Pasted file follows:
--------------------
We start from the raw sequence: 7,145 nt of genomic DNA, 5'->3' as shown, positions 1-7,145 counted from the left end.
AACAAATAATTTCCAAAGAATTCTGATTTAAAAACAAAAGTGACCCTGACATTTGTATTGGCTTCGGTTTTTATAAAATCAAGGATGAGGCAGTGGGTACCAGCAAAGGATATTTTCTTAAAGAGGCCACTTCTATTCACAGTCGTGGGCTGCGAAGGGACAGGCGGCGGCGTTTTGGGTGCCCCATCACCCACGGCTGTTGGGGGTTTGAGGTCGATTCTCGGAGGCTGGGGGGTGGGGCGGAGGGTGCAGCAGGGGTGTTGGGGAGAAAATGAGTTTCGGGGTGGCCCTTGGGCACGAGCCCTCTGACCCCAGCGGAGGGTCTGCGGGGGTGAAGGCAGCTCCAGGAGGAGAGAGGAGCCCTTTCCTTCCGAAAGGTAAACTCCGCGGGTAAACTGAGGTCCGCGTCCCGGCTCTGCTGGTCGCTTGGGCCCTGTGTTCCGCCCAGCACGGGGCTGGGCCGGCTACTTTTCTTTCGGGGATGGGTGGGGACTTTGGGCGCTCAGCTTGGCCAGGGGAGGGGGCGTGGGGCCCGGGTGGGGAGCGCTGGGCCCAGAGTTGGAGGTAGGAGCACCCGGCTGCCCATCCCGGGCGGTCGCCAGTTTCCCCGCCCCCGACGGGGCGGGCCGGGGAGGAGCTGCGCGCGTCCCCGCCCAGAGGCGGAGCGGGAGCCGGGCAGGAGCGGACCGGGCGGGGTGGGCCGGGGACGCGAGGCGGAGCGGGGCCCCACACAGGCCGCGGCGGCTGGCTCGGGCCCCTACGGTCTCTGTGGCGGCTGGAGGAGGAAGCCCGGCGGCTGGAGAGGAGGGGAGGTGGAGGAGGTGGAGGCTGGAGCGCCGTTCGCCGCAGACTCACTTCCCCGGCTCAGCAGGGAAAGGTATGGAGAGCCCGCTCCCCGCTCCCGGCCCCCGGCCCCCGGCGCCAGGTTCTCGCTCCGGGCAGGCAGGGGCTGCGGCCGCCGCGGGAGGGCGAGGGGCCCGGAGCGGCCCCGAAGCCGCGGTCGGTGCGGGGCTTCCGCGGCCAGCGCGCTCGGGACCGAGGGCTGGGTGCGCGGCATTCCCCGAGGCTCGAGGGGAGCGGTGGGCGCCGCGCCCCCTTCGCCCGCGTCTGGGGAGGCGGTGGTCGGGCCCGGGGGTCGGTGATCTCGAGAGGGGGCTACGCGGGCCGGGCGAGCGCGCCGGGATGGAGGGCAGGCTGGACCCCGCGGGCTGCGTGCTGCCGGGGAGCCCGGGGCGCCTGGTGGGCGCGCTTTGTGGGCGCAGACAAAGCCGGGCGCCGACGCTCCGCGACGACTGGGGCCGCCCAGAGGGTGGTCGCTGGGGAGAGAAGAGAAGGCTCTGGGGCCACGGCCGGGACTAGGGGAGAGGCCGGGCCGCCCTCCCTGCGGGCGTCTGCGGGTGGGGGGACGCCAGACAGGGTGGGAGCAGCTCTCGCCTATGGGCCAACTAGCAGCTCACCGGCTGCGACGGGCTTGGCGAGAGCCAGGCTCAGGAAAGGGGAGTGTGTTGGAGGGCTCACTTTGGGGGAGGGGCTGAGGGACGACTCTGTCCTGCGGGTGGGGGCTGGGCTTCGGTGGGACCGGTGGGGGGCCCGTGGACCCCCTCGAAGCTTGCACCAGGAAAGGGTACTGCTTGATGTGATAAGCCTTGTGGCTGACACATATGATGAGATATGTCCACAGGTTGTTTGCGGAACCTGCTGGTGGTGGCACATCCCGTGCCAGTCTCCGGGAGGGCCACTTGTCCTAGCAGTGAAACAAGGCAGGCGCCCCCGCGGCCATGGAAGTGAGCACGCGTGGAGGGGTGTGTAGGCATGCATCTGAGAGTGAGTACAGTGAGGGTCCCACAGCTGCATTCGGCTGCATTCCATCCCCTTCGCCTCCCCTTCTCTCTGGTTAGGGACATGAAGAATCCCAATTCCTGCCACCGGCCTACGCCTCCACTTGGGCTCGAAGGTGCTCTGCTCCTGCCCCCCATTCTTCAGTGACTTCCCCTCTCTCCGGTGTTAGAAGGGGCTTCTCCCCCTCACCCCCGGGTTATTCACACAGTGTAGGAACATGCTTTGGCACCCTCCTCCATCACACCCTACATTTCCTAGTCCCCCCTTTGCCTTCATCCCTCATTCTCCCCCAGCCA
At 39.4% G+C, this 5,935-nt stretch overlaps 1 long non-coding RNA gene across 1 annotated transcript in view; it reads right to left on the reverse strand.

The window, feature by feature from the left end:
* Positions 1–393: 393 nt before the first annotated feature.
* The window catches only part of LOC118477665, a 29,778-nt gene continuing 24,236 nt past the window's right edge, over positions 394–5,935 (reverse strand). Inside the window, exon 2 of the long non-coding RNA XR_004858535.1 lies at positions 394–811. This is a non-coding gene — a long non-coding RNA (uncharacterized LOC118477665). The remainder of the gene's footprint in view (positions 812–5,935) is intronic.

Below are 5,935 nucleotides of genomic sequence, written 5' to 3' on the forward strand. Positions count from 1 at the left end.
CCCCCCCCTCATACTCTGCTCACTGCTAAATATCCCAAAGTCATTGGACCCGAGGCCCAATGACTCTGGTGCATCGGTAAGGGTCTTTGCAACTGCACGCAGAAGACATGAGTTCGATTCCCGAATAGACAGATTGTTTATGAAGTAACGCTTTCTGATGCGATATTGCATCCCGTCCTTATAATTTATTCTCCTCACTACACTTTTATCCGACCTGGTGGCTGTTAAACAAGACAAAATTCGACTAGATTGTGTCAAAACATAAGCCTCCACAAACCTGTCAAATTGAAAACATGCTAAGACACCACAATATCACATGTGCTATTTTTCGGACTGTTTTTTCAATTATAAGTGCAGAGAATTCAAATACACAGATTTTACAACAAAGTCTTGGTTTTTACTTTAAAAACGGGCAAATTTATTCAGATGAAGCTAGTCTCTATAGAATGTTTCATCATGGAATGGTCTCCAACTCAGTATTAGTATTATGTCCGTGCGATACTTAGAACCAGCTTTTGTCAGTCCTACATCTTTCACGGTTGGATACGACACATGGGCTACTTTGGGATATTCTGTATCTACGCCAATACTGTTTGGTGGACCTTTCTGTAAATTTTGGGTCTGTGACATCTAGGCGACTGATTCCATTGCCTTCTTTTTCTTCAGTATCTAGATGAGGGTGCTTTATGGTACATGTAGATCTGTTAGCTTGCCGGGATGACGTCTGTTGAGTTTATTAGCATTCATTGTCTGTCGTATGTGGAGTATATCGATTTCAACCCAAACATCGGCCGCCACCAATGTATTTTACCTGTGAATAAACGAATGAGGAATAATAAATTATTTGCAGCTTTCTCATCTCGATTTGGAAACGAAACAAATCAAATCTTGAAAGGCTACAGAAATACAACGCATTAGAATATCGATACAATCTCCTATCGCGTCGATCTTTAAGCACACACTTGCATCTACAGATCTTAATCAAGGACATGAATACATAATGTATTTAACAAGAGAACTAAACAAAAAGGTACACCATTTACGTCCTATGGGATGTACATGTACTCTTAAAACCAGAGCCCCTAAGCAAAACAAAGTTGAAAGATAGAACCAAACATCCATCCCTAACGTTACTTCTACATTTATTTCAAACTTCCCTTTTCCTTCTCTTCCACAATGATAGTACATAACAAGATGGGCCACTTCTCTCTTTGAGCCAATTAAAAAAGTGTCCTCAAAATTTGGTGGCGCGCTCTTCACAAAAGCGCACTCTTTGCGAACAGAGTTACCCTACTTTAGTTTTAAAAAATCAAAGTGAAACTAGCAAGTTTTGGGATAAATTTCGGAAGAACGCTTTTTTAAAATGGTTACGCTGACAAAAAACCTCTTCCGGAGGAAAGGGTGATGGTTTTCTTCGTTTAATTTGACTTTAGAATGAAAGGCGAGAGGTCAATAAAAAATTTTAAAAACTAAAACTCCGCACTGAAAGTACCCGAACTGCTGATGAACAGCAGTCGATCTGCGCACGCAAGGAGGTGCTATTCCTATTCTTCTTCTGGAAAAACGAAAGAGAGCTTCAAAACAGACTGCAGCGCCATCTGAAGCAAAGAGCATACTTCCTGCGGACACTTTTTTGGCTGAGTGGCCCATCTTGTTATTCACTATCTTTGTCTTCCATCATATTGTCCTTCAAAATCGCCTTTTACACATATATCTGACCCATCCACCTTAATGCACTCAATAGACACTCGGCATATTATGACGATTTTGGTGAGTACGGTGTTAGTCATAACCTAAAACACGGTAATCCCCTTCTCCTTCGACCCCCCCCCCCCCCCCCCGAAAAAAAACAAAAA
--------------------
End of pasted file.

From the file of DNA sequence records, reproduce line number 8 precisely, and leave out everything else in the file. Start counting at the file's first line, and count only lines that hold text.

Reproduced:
CCCCCCCCTCATACTCTGCTCACTGCTAAATATCCCAAAGTCATTGGACCCGAGGCCCAATGACTCTGGTGCATCGGTAAGGGTCTTTGCAACTGCACGCAGAAGACATGAGTTCGATTCCCGAATAGACAGATTGTTTATGAAGTAACGCTTTCTGATGCGATATTGCATCCCGTCCTTATAATTTATTCTCCTCACTACACTTTTATCCGACCTGGTGGCTGTTAAACAAGACAAAATTCGACTAGATTGTGTCAAAACATAAGCCTCCACAAACCTGTCAAATTGAAAACATGCTAAGACACCACAATATCACATGTGCTATTTTTCGGACTGTTTTTTCAATTATAAGTGCAGAGAATTCAAATACACAGATTTTACAACAAAGTCTTGGTTTTTACTTTAAAAACGGGCAAATTTATTCAGATGAAGCTAGTCTCTATAGAATGTTTCATCATGGAATGGTCTCCAACTCAGTATTAGTATTATGTCCGTGCGATACTTAGAACCAGCTTTTGTCAGTCCTACATCTTTCACGGTTGGATACGACACATGGGCTACTTTGGGATATTCTGTATCTACGCCAATACTGTTTGGTGGACCTTTCTGTAAATTTTGGGTCTGTGACATCTAGGCGACTGATTCCATTGCCTTCTTTTTCTTCAGTATCTAGATGAGGGTGCTTTATGGTACATGTAGATCTGTTAGCTTGCCGGGATGACGTCTGTTGAGTTTATTAGCATTCATTGTCTGTCGTATGTGGAGTATATCGATTTCAACCCAAACATCGGCCGCCACCAATGTATTTTACCTGTGAATAAACGAATGAGGAATAATAAATTATTTGCAGCTTTCTCATCTCGATTTGGAAACGAAACAAATCAAATCTTGAAAGGCTACAGAAATACAACGCATTAGAATATCGATACAATCTCCTATCGCGTCGATCTTTAAGCACACACTTGCATCTACAGATCTTAATCAAGGACATGAATACATAATGTATTTAACAAGAGAACTAAACAAAAAGGTACACCATTTACGTCCTATGGGATGTACATGTACTCTTAAAACCAGAGCCCCTAAGCAAAACAAAGTTGAAAGATAGAACCAAACATCCATCCCTAACGTTACTTCTACATTTATTTCAAACTTCCCTTTTCCTTCTCTTCCACAATGATAGTACATAACAAGATGGGCCACTTCTCTCTTTGAGCCAATTAAAAAAGTGTCCTCAAAATTTGGTGGCGCGCTCTTCACAAAAGCGCACTCTTTGCGAACAGAGTTACCCTACTTTAGTTTTAAAAAATCAAAGTGAAACTAGCAAGTTTTGGGATAAATTTCGGAAGAACGCTTTTTTAAAATGGTTACGCTGACAAAAAACCTCTTCCGGAGGAAAGGGTGATGGTTTTCTTCGTTTAATTTGACTTTAGAATGAAAGGCGAGAGGTCAATAAAAAATTTTAAAAACTAAAACTCCGCACTGAAAGTACCCGAACTGCTGATGAACAGCAGTCGATCTGCGCACGCAAGGAGGTGCTATTCCTATTCTTCTTCTGGAAAAACGAAAGAGAGCTTCAAAACAGACTGCAGCGCCATCTGAAGCAAAGAGCATACTTCCTGCGGACACTTTTTTGGCTGAGTGGCCCATCTTGTTATTCACTATCTTTGTCTTCCATCATATTGTCCTTCAAAATCGCCTTTTACACATATATCTGACCCATCCACCTTAATGCACTCAATAGACACTCGGCATATTATGACGATTTTGGTGAGTACGGTGTTAGTCATAACCTAAAACACGGTAATCCCCTTCTCCTTCGACCCCCCCCCCCCCCCCCCGAAAAAAAACAAAAA